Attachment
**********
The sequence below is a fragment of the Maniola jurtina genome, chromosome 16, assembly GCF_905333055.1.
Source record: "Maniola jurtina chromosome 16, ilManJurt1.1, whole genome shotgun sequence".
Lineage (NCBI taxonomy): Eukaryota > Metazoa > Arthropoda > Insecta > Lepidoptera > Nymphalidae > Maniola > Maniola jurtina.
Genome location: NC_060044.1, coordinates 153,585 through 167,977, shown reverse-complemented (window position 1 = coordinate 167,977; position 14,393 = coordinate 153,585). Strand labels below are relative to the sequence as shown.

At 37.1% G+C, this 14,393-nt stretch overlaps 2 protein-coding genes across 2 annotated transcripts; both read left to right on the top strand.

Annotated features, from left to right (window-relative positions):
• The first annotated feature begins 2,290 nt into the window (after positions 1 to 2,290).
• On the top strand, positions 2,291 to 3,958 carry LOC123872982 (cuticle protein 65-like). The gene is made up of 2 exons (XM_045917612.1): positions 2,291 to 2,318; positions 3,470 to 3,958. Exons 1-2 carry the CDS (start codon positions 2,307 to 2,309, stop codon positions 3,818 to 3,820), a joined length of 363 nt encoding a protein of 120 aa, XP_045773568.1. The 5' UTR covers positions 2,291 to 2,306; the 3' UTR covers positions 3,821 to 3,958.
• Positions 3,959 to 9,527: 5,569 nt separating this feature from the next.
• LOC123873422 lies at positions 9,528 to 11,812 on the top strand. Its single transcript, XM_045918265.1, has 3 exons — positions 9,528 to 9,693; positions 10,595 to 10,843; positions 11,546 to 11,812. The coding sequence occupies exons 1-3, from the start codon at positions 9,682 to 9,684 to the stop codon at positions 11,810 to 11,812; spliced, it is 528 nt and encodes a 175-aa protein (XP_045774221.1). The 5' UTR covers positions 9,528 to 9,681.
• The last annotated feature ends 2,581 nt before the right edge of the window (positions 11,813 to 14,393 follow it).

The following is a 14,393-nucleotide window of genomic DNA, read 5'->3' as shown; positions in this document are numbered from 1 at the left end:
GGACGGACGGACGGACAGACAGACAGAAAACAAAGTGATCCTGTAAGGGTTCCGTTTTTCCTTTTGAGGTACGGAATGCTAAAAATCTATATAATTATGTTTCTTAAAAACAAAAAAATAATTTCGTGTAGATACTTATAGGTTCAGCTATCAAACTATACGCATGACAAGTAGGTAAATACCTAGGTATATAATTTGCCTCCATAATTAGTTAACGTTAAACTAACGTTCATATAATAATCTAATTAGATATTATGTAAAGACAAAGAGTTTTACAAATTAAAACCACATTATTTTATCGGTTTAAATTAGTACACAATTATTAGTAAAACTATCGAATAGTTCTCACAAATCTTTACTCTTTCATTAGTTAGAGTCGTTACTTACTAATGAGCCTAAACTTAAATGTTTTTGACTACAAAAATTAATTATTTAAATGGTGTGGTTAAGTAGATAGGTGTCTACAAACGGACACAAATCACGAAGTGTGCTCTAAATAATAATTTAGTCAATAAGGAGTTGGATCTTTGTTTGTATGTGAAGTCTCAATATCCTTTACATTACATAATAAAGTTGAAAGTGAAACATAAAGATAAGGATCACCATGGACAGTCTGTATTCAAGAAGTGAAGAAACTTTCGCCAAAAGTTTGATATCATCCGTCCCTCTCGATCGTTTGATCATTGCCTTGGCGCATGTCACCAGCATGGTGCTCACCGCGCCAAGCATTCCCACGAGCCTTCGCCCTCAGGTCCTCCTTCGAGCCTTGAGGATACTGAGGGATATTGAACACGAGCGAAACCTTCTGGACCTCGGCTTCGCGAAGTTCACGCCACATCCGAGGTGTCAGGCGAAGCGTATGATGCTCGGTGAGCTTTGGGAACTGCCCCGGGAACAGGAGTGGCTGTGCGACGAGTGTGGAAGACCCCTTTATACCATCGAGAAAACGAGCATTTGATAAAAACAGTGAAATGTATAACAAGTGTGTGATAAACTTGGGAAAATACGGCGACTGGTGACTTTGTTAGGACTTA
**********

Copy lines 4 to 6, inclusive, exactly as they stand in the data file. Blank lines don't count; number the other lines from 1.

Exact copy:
Genome location: NC_060044.1, coordinates 153,585 through 167,977, shown reverse-complemented (window position 1 = coordinate 167,977; position 14,393 = coordinate 153,585). Strand labels below are relative to the sequence as shown.

At 37.1% G+C, this 14,393-nt stretch overlaps 2 protein-coding genes across 2 annotated transcripts; both read left to right on the top strand.

Annotated features, from left to right (window-relative positions):